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Director's Guide to Rehearsals

Cast98 enables directors to move from casting to rehearsal scheduling with no downtime. Where most community theatres choose to send a preliminary schedule shortly after the cast list is publicized, this schedule only covers the first one or two weeks. Essentially, it buys the directors time to produce the full schedule - a task that commonly takes two weeks... until now.

Cast98's Schedule Builder enables an immediate turnaround from completing the cast list to scheduling rehearsals. It is possible to finalize the full run's schedule just a few hours after casting decisions are made. You may even decide to announce the cast list and rehearsal schedule at the same time... wouldn't that be novel?

This directors' guide will walk through the process.

Cast98's Schedule Builder enables an immediate turnaround from completing the cast list to scheduling the first rehearsal

Schedule the read-thru in 60 seconds

Upon publishing the cast list, it is best practice to send the new cast some limited instructions, welcoming them to the family and advising them to prepare for the schedule within a day or two. It will take the director only about 60 seconds using the Schedule Builder to find the best day for a first full company meeting or read-thru, and this can be communicated to the cast in this initial correspondence.

Start with big or inflexible events

The hardest events to schedule are the ones requiring the most attendees, such as full cast run throughs leading up to tech week. The easiest are those with immovable dates, such as a parade day or dress rehearsals.

What follows are some suggestions for best practices to follow when building your cast's rehearsal schedule, based on years of experience with event planning among large groups.

Dress Rehearsals + Tech Week

Start with your opening night and work backwards. If your production cycle is like 99% of shows, each day for at least a week before the first performance will be a mandatory full cast dress rehearsal. You don't need to weigh conflicts to add these events to the schedule.

Special Events

If your city or township hosts any large community events between your first and last rehearsals - perhaps a football game, parade, or street festival - you may want to mark these on the schedule with no attendees. That way everyone (including the directors) will remember them and make no mistake about rehearsals on that day. These are also excellent days to schedule solo and duet rehearsals, since many from your cast are likely to have conflicts here.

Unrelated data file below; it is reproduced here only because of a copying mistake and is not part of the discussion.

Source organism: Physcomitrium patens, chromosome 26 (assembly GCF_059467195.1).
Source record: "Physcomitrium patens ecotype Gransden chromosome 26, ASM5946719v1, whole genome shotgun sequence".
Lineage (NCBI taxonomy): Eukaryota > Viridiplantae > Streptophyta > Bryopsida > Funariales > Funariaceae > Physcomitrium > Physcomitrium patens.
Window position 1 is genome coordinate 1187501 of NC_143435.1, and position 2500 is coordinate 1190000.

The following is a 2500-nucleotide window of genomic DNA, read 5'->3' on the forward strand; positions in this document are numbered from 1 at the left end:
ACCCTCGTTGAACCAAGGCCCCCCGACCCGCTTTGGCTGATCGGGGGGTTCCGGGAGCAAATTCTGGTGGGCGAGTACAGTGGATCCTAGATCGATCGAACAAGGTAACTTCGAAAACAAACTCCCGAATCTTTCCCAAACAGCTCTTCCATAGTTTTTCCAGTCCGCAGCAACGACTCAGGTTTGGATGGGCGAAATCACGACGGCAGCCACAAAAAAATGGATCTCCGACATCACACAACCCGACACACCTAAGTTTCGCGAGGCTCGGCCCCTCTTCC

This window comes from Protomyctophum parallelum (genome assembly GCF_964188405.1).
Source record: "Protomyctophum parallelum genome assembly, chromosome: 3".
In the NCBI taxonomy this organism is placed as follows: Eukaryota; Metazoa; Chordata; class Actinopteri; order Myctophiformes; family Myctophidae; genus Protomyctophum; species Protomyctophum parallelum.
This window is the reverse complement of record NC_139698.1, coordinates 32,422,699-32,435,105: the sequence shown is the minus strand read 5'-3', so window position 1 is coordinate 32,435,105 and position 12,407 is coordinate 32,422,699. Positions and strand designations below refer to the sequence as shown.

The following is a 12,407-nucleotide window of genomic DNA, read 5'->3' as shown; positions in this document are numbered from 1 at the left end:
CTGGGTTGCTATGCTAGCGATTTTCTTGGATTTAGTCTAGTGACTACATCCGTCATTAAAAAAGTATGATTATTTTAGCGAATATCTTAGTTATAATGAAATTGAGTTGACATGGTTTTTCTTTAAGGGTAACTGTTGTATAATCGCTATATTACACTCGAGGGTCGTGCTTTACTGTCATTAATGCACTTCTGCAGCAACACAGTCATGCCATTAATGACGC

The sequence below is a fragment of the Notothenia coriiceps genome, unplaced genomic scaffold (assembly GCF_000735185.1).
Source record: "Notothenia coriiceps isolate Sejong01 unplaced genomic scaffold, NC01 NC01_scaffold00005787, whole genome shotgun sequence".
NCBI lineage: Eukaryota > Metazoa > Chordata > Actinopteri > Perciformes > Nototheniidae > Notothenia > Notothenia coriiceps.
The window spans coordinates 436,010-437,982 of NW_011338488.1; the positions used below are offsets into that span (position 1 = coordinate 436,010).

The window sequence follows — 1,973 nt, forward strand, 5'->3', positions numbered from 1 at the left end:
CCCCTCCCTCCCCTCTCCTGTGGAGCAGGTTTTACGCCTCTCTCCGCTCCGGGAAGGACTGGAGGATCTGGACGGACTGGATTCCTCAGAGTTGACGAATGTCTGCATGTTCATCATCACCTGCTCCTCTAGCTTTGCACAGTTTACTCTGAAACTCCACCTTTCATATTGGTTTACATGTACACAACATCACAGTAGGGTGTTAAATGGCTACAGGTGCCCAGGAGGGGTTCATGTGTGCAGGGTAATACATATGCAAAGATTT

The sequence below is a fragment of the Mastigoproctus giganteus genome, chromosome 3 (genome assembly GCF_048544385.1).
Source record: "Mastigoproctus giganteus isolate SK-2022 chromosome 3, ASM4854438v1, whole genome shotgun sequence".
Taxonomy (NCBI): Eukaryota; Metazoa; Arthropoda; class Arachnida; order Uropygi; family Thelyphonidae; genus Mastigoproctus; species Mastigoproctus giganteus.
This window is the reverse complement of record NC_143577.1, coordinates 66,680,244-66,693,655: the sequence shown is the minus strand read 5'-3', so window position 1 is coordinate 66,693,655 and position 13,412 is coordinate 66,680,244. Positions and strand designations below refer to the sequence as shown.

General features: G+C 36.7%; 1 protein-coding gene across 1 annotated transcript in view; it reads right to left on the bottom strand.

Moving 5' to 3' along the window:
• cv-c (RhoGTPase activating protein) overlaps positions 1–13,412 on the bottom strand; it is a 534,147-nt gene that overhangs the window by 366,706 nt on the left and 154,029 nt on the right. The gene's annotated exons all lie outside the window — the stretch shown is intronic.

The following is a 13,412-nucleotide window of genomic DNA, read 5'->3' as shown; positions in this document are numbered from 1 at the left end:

Contrastly, if you plan to sponsor a float in a parade or run concessions at a sporting event or hold a car wash as a fundraiser for the show, add these dates to the schedule with the entire cast marked as an attendee. This will be a clear indication for everyone that their participation is expected.

Big Ensemble Musical Numbers

Consider which numbers (the Prologue, the Entr'acte, the Finale, etc.) will require the most attendees. You know you will need to rehearse the music as well as the choreography at least a couple times with the entire group, so go ahead and try to find a place for these rehearsals. This is the hardest part, so remember to take breaks and have a drink. :)

Perhaps you'll be able to separate these out into subgroups (such as separate rehearsals for the tap dance break, the background movement, and the tumblers) for extra work, but prioritize the largest attendance rehearsals and add them to the schedule where you find the fewest conflicts among your required attendees.

Lean into your predefined rehearsal groups

Hopefully you've read our Director's Guide to Casting and learned of the value and power of rehearsal groups.

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